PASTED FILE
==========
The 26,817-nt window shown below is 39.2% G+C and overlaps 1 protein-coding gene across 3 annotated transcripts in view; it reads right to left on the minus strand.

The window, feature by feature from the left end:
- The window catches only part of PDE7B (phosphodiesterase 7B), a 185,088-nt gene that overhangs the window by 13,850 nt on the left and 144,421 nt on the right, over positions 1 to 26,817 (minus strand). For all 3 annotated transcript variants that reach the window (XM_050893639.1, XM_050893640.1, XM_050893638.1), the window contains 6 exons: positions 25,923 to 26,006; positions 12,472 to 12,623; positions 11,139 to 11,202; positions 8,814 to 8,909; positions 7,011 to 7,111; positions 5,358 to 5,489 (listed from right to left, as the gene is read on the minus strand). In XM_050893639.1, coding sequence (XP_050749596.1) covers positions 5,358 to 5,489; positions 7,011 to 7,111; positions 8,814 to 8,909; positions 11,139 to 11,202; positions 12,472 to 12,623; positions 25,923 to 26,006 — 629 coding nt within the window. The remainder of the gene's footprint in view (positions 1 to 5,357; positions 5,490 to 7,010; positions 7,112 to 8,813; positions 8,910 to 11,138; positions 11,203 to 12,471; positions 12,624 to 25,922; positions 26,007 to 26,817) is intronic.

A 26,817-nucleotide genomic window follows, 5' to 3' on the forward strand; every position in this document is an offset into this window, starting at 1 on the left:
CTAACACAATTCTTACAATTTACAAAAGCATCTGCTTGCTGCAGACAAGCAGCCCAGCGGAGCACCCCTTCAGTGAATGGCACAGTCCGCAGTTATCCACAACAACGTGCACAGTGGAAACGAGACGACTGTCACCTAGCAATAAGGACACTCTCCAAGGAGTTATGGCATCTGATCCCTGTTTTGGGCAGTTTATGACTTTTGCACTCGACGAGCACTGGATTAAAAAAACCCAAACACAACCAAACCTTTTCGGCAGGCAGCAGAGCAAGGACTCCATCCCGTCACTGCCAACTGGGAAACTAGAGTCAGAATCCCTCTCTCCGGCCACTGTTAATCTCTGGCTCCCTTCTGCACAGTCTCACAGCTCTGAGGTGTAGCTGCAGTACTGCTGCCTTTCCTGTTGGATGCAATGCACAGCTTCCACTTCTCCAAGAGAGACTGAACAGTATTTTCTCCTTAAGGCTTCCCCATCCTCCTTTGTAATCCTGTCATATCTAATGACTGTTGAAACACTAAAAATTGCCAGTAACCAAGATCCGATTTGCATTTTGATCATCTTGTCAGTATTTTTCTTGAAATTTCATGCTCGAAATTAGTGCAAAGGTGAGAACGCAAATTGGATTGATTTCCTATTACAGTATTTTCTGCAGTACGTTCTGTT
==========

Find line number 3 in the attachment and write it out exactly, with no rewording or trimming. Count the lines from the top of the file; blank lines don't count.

- The window catches only part of PDE7B (phosphodiesterase 7B), a 185,088-nt gene that overhangs the window by 13,850 nt on the left and 144,421 nt on the right, over positions 1 to 26,817 (minus strand). For all 3 annotated transcript variants that reach the window (XM_050893639.1, XM_050893640.1, XM_050893638.1), the window contains 6 exons: positions 25,923 to 26,006; positions 12,472 to 12,623; positions 11,139 to 11,202; positions 8,814 to 8,909; positions 7,011 to 7,111; positions 5,358 to 5,489 (listed from right to left, as the gene is read on the minus strand). In XM_050893639.1, coding sequence (XP_050749596.1) covers positions 5,358 to 5,489; positions 7,011 to 7,111; positions 8,814 to 8,909; positions 11,139 to 11,202; positions 12,472 to 12,623; positions 25,923 to 26,006 — 629 coding nt within the window. The remainder of the gene's footprint in view (positions 1 to 5,357; positions 5,490 to 7,010; positions 7,112 to 8,813; positions 8,910 to 11,138; positions 11,203 to 12,471; positions 12,624 to 25,922; positions 26,007 to 26,817) is intronic.